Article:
The recent data on hypertension published by India Hypertension control initiative IHCI (A multi partner initiative involving Indian council of medical research, WHO India, ministry of health and family welfare and sate governments to control blood pressure). This project was stared in 2018 In 26 districts of India which has crossed hundred mark (Districts)In 2022. This data is chosen for the evaluation for the various methods.

The following questions and depict either Quantitative or Qualitative Analysis:
  1. What percentage of India's population has patients suffering from Hypertension, this is a quantitative question since it seeks to identify the percentage of individuals who are on treatment for hypertension?
  2. Hypertension is easy to diagnose and can be treated with low-cost generic drugs: This statement would be an outcome of qualitative research as this would entail a qualitative comparison with other ailments with respect to ease of diagnosis and treatment in the available spectrum of medical facilities
  3. What were the achievements of the IHCI This is a question that employs both quantitative and qualitative methods to answer One of the outcomes is in terms of number of patients who received treatment and no. of districts and states that benefitted from the initiative- which is inferred quantitatively? The other findings related to the conclusion that it was possible for blood pressure treatment and control in primary health care setting is an example of qualitative research method since it would have involved observing patient behaviour (focus group) and understanding the difficulties faced earlier in terms of availing treatment.
  4. The data available on the success of the initiative that led to blood pressure control is quantitative in nature, such as what percentage of identified patient population benefitted from the initiative? What percentage of population benefitted in the primary health care setting? What was the success rate as compared to the no. of patients that went to hospitals for the same treatment?
  5. The study of the IHCI strategies appears to be qualitative in nature. If the question is framed as "what were the strategies that resulted in the success of the ICHI?" - then the five strategies outlined in the article come across as qualitative since instead of just dealing with the no. of patients benefitted- the study tries to put down objective steps and strategies that ensured success. As outlined above this research is taking into account a situation and trying to generalise or describe the study rather than given quantifiable outcome analysis.
  6. However, one of the strategies in itself (Data Driven approach employed for providing care and follow-up) this strategy can be further studied in terms of a quantitative approach. For instance- How many patients were identified to prepare the data-base? How many patients that received the initial treatment did not return for follow-up? How man patients were called and requested for a come-back?" While these questions are not expressly answered in this article, this could be an avenue to understand how qualitative and quantitative research are often interlinked and inference from quantitative research can help foster understanding for the conclusion of qualitative research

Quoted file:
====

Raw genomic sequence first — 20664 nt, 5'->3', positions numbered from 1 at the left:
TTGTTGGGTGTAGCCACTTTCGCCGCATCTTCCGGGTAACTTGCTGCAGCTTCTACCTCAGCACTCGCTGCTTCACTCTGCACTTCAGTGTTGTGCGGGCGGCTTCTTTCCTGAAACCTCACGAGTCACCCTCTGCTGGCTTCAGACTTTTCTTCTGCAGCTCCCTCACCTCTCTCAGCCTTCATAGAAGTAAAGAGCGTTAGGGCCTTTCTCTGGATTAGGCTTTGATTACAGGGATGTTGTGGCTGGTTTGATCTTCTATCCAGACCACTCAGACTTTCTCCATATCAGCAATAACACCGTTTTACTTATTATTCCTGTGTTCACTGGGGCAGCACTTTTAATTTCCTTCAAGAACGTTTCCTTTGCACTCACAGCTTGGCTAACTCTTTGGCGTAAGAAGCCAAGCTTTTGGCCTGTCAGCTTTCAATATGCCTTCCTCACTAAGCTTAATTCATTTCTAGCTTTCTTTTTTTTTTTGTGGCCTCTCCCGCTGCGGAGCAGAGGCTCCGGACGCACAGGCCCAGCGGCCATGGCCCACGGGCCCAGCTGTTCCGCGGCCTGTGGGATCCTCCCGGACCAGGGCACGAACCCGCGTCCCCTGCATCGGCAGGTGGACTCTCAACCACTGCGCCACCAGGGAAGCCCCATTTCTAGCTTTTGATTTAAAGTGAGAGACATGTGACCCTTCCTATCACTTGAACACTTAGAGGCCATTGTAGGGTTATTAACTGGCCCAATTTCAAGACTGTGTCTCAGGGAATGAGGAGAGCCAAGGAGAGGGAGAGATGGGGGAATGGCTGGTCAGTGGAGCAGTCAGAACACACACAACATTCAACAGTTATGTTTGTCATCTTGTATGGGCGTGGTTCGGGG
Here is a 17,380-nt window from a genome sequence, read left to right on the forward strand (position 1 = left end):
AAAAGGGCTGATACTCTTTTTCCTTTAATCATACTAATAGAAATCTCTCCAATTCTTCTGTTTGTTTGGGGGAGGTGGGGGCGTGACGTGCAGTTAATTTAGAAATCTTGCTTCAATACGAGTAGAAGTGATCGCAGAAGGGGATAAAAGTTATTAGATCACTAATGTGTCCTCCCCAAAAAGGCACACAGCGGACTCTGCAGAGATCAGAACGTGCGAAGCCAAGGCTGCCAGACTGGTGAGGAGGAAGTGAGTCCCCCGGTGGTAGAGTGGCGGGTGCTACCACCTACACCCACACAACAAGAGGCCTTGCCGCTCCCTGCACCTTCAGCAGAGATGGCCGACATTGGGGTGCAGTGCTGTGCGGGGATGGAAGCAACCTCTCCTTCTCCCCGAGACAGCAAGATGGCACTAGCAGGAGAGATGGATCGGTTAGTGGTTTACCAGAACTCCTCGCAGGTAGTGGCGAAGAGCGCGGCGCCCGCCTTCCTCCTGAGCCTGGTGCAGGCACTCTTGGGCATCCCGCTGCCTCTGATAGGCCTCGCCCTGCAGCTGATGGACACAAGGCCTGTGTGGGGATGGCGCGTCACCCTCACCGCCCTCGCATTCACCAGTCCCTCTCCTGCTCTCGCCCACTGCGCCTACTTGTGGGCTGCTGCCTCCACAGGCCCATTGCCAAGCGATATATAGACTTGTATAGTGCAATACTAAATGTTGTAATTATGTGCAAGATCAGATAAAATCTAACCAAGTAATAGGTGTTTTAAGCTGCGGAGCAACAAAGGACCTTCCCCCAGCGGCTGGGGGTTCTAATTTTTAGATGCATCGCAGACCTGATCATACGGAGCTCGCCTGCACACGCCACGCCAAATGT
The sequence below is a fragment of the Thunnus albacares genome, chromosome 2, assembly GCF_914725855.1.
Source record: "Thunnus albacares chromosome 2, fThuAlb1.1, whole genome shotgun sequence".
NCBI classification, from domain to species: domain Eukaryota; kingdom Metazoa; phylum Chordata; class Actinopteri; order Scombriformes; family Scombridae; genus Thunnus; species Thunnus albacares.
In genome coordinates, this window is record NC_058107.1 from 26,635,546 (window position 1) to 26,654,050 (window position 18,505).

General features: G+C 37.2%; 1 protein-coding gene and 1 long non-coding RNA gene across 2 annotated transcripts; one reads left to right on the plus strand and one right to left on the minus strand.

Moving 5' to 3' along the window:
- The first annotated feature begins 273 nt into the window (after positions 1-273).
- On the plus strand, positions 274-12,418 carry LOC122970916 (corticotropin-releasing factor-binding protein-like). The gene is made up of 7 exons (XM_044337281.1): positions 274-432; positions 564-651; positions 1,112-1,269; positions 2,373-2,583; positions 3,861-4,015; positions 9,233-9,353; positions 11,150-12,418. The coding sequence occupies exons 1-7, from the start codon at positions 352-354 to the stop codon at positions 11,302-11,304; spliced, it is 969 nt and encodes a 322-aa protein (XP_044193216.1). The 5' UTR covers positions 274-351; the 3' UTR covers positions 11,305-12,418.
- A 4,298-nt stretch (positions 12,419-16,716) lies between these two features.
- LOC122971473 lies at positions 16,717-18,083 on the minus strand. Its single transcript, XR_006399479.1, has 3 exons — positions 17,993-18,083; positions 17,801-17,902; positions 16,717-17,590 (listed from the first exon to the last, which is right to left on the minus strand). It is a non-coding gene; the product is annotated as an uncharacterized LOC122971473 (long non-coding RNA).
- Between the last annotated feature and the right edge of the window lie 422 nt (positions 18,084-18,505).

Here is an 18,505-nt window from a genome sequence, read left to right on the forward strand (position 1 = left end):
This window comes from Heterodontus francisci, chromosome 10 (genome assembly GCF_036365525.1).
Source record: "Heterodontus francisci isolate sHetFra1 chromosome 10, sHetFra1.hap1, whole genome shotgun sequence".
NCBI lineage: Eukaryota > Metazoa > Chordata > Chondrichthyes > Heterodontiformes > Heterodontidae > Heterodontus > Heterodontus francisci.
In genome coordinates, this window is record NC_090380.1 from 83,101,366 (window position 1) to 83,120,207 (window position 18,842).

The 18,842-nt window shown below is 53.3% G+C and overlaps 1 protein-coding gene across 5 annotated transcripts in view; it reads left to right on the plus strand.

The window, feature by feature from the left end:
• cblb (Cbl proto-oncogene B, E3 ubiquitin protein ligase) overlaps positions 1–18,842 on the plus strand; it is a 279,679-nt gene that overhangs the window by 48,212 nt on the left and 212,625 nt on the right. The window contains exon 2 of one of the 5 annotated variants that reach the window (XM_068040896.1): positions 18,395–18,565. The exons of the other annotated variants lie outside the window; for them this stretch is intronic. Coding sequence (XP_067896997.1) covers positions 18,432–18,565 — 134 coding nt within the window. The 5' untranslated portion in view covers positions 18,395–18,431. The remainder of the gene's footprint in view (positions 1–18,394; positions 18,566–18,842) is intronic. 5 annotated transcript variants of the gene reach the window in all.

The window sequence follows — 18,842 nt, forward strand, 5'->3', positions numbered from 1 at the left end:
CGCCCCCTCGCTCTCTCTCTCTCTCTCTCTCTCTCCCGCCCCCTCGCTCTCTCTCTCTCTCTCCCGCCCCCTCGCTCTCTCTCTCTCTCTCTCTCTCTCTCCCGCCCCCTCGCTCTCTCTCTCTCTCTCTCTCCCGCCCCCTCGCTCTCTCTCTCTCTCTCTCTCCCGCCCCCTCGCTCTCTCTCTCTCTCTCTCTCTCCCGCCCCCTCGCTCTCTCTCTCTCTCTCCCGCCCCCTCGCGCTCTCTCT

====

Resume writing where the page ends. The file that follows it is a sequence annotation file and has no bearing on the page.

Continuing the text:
7. The article also provides an answer to the question, "What is the cost of treatment of generic anti-hypertensive drug treatment when procured at scale?" This would be a completely quantitative approach where data from various sources need to be evaluated to ascertain the cost of various drugs available for anti-hypertensive treatment and what is the cost of acquisition at personal level and at-scale. The findings can help conclude if in fact the cost is lower for the community health centres.
  8. Another question that has been answered with the qualitative approach is "What are the challenges that the initiative has encountered and how they can be addressed?" While similar to the strategies- the answer is largely qualitative here a further understanding of each of the challenges can be done by employing quantitative methods.


It can be said that depending upon the desired outcome of the research, researchers may choose between quantitative or qualitative designs. Since they seek to explain events from different perspectives, both are valid ways to evaluate a phenomenon in the proper context. By examining the current situation, the research question, and the critical factors of each design, the researcher can make a more informed choice and enhance both reliability and validity of the study.

  1. Legal research methodology: Textbook by Dr T. Padma and K. P.C Rao published by Asia law house 1st Edition 2011
  3. Strengths and Limitations of Quantitative Research methods, Andre Querios et al, European Journal of Education Studies, Volume 3, Issue 9, 2017
  4. Qualitative and Quantitative Research, How To Choose the Best Design, Greg L. Lowhorn, Regent University, May 2007
  5. Creswell, J.W. (2003); de Vaus, D. (2001).
  6. Zikmund, W.G. (2001)
  7. European Journal of Education Studies ISSN: 2501 - 1111 ISSN-L: 2501 - 1111 Available on-line at: (8)
  8. � legal-re...
  10. � lawPDF
  11. Qualitative and Quantitative Research: How to Choose the Best Design Greg L. Lowhorn Regent
Written By:
  • Nalin Choudhary PhD scholar - Gitam School Of Law, Gitam University, Andhra Pradesh, India.
  • Ritu Gupta Associate Professor - Gitam School Of Law, Gitam University, Andhra Pradesh, India.
    Email: [email protected]